TANACETUM PARTHENIUM 'MALMESBURY'
These curious propeller-like flowers produce stubby white tubular petals which surround the yellow disc on this unique and unusual form which produce a shimmering effect when wind moves them. The name derives from Malmesbury in Wiltshire where it was found by Martin Cragg-Barber of the Natural Selection nursery.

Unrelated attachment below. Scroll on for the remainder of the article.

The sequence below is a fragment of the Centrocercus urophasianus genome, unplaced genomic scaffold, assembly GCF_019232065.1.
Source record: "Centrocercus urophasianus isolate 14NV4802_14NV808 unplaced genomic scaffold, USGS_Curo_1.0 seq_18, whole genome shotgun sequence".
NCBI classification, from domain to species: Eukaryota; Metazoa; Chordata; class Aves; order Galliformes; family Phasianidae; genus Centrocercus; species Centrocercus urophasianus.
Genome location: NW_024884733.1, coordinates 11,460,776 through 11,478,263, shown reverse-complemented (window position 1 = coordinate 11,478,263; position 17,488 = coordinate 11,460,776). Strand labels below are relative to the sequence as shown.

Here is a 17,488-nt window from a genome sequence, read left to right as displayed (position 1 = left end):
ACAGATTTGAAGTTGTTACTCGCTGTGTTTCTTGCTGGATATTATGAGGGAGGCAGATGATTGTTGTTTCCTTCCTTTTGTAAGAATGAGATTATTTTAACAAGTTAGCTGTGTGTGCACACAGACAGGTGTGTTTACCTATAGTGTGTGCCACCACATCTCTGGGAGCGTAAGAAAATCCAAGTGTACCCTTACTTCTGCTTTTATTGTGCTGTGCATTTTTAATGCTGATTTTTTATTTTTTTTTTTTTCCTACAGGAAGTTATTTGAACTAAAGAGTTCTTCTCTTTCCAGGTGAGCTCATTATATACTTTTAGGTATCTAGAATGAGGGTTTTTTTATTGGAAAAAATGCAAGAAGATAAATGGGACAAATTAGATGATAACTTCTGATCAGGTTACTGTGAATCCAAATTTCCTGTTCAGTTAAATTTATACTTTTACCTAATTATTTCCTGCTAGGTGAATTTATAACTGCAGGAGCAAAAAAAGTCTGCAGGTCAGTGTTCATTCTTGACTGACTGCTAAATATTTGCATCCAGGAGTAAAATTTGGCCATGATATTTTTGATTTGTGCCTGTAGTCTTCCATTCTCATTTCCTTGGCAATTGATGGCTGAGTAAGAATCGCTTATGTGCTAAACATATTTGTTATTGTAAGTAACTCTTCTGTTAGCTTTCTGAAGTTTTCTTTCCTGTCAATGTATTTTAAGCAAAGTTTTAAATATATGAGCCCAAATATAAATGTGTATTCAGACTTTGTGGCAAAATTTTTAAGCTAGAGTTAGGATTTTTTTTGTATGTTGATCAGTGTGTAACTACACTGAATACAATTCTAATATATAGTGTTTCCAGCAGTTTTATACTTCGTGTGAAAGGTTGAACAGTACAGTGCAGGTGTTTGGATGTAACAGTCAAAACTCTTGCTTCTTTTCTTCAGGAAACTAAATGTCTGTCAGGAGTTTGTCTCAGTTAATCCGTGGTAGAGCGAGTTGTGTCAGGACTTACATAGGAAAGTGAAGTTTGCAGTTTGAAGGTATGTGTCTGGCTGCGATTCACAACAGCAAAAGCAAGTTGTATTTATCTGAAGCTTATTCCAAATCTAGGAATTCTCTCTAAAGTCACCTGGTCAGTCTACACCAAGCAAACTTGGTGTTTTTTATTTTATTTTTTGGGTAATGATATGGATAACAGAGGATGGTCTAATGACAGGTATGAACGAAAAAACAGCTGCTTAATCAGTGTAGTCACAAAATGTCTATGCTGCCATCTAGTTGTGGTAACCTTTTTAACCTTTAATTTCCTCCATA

For best results, sow seeds immediately onto a good soil-based compost. Cover the seeds with fine grit or compost to approximately their own depth. They can be sown at any time, and germination can sometimes be quicker if kept at 15 to 20 degrees C. However, we sow most seeds in an unheated greenhouse and wait for natural germination as many seeds have built-in dormancy mechanisms, and often wait for spring before emerging regardless of when they are sown. But spring sowing will obviously give them a full season of growth if successful germination occurs.